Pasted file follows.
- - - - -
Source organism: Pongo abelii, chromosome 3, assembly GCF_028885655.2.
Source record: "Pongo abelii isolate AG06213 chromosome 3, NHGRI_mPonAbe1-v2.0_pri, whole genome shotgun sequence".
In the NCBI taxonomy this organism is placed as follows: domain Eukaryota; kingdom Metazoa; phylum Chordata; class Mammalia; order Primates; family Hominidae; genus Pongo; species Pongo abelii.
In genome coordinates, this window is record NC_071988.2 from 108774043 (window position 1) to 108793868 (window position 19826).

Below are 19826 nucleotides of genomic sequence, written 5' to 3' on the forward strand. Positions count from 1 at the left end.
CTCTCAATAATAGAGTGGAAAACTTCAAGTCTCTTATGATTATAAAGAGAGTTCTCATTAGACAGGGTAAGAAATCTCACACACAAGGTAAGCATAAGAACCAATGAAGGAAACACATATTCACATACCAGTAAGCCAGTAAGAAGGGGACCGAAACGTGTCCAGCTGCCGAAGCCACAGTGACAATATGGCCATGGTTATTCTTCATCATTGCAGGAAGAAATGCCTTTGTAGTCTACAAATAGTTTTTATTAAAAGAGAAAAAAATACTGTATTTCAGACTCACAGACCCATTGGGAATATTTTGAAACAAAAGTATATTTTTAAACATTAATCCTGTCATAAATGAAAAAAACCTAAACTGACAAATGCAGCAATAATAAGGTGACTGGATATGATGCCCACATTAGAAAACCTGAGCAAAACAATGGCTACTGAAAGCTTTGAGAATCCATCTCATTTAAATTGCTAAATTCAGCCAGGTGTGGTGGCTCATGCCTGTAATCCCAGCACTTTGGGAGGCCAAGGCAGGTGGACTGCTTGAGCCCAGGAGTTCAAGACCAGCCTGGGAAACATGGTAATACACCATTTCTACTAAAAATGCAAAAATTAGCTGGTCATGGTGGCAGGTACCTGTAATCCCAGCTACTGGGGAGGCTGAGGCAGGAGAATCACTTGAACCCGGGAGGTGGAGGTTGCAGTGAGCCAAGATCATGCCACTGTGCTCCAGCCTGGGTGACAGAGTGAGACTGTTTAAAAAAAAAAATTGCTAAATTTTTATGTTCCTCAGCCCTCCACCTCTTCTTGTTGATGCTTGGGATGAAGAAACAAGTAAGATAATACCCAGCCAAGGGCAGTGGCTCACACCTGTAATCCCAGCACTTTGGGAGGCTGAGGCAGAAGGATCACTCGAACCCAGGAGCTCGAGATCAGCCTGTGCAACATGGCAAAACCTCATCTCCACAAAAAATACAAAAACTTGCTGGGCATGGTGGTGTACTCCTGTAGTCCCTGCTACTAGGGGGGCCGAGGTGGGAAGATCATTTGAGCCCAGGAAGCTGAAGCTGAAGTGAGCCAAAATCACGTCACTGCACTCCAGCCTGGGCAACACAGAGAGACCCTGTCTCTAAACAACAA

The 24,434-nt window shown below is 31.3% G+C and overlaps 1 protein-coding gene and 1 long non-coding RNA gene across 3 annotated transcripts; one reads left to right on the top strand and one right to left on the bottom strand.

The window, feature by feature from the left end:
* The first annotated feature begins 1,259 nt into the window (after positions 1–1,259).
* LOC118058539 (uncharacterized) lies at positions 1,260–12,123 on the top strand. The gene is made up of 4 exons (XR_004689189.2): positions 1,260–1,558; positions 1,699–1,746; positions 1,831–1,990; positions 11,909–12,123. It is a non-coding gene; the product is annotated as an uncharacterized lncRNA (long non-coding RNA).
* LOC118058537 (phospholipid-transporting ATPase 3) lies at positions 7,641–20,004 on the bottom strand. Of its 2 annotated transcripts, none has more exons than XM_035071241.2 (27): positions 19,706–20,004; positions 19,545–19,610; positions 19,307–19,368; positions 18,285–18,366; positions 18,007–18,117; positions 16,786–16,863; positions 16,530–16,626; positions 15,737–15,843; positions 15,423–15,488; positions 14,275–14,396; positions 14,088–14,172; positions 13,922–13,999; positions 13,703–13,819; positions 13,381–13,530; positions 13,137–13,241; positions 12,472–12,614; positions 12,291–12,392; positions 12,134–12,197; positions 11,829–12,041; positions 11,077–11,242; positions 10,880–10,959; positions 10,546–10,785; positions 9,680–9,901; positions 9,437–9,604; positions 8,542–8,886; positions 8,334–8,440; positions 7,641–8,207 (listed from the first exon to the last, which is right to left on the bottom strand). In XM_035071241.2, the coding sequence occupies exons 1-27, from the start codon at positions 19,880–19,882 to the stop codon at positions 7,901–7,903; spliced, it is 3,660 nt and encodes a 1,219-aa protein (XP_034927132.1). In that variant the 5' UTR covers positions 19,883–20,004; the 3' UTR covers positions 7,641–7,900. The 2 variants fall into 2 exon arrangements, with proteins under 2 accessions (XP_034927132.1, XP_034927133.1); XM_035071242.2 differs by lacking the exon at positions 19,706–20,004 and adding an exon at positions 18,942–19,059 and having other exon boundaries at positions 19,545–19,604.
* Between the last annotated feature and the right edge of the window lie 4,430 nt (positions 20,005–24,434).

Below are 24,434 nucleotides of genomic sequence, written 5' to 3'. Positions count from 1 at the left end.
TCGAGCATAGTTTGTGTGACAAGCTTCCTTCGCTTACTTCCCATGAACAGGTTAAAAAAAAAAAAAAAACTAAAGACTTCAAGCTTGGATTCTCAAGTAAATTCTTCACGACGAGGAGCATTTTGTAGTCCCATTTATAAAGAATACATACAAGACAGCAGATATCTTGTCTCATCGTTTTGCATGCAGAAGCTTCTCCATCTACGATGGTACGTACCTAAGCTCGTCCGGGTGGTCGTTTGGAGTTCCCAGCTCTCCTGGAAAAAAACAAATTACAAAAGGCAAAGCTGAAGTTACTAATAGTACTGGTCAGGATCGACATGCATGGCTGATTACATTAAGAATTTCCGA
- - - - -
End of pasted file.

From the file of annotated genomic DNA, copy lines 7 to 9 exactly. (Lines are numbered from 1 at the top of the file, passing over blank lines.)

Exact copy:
The 24,434-nt window shown below is 31.3% G+C and overlaps 1 protein-coding gene and 1 long non-coding RNA gene across 3 annotated transcripts; one reads left to right on the top strand and one right to left on the bottom strand.

The window, feature by feature from the left end:
* The first annotated feature begins 1,259 nt into the window (after positions 1–1,259).